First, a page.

To have the ability to create Projects for a user, an app needs to request the create projects scope. This permission allows an app to create Projects for a user. When your app creates a Project, your app automatically gains create access to that Project. This means that you can immediately add an AppResult to the Project that was created.

Please refer to the Writing Back to BaseSpace Guide for more information.

Create Global

The ability to create in the API means that an app is able to create certain resources or objects in BaseSpace. create global is a specific implementation of the create scope that gives an app create access to all of the Projects that the user has write access to in BaseSpace. Meaning that your app can then create AppResults within those Projects.

If, with this, your application still does not have permission to a Project to write data into, create projects should be used to create a new Project. This is described above.

Using the Scope Parameter for Gaining Access Via OAuth

As part of the OAuth process which allows your app to request rights to user data, the scope parameter is a simply comma separated string containing the needed permissions. BaseSpace uses the permissions listed in the scope parameter to display the authorization dialog which shows the user what access the app is requesting allowing them to accept or deny the request. If the user accepts, the app will get an access_token with the permissions associated with which further API calls may be made. It's important to keep in mind that apps should strive to requesting only what is absolutely required as users will (rightfully) hesitate to grant an app more access than they feel it needs to perform the work.

Please refer to Obtaining Access Tokens to get more details about the steps involved in the OAuth flows supported by BaseSpace.

Empty Scope Value

If the scope values isn't passed in or is empty, the OAuth process will still function but will result in an access_token that does not have access to any of the user's data. The only API method that the app will be able to access is GET: users/current which returns basic information about the user including their user id, name, and email address. This is the User Authentication process.

Scope Syntax

Comma separated list of global and resource permissions. Each of these has the format:

Global permission:

<browse global | create global | create projects>

Resource permission:

<browse | read | create | write> 
<project | run | sample | appresult > 

Examples of Scope

read project 12, browse global 

translates to: read access to Project Id 12 and all Samples and AppResults it contains. In addition, browse access to all resources the user has access to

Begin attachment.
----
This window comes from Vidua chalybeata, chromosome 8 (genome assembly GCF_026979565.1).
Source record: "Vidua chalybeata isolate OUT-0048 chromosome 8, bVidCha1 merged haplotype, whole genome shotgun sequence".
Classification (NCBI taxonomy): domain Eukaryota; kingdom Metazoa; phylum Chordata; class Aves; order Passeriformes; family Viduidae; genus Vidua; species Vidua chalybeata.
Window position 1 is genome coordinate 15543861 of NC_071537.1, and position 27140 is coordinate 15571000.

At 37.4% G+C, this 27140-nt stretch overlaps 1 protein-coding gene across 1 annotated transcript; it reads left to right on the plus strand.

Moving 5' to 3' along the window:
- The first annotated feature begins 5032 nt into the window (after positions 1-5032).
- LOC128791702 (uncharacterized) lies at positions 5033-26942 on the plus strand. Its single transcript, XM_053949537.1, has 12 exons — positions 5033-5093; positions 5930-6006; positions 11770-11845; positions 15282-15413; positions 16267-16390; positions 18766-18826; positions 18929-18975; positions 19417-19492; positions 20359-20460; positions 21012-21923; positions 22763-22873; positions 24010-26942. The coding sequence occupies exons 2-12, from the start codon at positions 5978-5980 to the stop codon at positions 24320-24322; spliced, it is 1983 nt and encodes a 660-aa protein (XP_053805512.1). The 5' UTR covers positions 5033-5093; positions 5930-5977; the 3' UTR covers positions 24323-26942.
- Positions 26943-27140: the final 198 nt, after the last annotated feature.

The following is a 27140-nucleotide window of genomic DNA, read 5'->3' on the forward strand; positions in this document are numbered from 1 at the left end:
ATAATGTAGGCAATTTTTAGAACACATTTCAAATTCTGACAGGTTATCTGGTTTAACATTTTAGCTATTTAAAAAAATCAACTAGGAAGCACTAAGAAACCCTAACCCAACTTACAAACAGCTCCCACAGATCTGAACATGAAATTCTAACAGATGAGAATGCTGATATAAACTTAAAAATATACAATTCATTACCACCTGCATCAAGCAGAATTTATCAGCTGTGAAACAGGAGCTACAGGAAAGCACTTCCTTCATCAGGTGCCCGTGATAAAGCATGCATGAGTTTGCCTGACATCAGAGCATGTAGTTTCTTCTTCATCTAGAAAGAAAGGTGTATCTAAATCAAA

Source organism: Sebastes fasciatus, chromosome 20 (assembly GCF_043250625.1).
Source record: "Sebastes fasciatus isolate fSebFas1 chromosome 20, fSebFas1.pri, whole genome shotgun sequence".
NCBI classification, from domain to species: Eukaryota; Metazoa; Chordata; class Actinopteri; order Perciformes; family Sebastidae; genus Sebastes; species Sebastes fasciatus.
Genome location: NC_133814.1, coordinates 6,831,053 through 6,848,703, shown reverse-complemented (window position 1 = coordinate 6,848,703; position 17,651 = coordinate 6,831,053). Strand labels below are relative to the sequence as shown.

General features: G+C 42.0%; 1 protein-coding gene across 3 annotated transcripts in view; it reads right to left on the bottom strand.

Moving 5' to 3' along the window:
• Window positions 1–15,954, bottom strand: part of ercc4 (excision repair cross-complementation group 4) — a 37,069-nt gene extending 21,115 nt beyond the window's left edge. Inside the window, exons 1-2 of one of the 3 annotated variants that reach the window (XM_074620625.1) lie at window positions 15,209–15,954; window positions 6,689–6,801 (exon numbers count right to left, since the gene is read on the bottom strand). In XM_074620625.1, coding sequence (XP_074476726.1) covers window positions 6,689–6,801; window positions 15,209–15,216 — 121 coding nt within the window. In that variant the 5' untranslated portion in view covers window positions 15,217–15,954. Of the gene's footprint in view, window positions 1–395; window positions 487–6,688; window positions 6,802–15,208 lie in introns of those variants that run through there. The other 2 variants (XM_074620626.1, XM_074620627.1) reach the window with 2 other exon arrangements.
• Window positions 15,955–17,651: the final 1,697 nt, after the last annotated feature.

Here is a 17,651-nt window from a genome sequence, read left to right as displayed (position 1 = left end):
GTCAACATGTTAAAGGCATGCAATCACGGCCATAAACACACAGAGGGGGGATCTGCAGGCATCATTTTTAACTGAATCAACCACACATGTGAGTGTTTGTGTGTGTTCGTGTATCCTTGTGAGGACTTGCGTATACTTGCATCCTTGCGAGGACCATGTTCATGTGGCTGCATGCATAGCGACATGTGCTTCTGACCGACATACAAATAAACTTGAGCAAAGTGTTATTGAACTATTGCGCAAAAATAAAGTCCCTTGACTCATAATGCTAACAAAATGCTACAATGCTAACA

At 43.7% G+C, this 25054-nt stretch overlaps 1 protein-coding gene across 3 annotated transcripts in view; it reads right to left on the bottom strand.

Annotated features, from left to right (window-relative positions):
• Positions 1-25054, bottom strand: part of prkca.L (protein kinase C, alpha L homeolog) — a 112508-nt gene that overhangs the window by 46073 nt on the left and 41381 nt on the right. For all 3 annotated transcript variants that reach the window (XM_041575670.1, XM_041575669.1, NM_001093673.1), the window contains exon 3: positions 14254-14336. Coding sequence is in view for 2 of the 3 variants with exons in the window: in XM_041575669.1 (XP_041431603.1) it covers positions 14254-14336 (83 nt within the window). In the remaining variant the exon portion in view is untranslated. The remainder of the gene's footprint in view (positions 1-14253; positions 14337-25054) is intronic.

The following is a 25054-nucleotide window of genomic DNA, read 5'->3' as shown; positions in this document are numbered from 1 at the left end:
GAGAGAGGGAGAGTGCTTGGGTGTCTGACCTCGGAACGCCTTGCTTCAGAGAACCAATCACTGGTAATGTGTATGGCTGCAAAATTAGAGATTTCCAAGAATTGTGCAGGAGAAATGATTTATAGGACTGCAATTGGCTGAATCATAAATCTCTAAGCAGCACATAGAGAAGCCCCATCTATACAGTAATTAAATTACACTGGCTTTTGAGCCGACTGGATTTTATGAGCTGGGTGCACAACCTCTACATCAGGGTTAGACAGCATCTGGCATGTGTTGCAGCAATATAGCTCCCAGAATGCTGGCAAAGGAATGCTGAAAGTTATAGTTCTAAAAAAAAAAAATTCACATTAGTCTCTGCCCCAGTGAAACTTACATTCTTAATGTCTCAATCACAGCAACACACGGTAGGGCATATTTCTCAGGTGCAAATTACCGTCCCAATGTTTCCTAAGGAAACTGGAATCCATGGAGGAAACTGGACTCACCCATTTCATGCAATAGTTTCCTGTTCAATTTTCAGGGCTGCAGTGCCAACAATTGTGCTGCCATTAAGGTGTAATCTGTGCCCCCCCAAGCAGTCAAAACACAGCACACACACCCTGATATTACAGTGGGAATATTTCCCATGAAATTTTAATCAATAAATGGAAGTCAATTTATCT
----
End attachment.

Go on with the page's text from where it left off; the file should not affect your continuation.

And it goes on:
The following is an example of the OAuth dialog for an app that requests the above scope:

OAuth Dialog Example


read sample 234,read appresult 456

translates to: read access to Sample Id 234 and AppResult Id 456


create projects,create project 12

translates to: the ability to create Projects for the user and the ability to create AppResults within Project 12

Subsequent Permission Requests

Requesting More Access

For many apps that operate on data that users select in BaseSpace, it will be necessary to request additional access from the user upon subsequent runs. The process for requesting access to additional data isn't any different than the initial request, but the scope will be different. This is described in Obtaining Access Tokens.

Determining Your Level of Access

In the future, apps will be able to determine the level of access they have to a user's data and the level of access the user has to their own data. Also, apps will be able to see the permissions that are included within an access token.

For each resource, an app will be able to see the level of permission (browse, read, create, and write) the app has to each resource. In addition, an app will be able to see the level of permission that the user has to each resource. This information will be included in the API responses for each of the Permissionable Resources described above.

For example, the GET: projects/{id} method's response would contain an additional field that shows the level of access the app has to the data and another field that shows the level of access the user has to the data.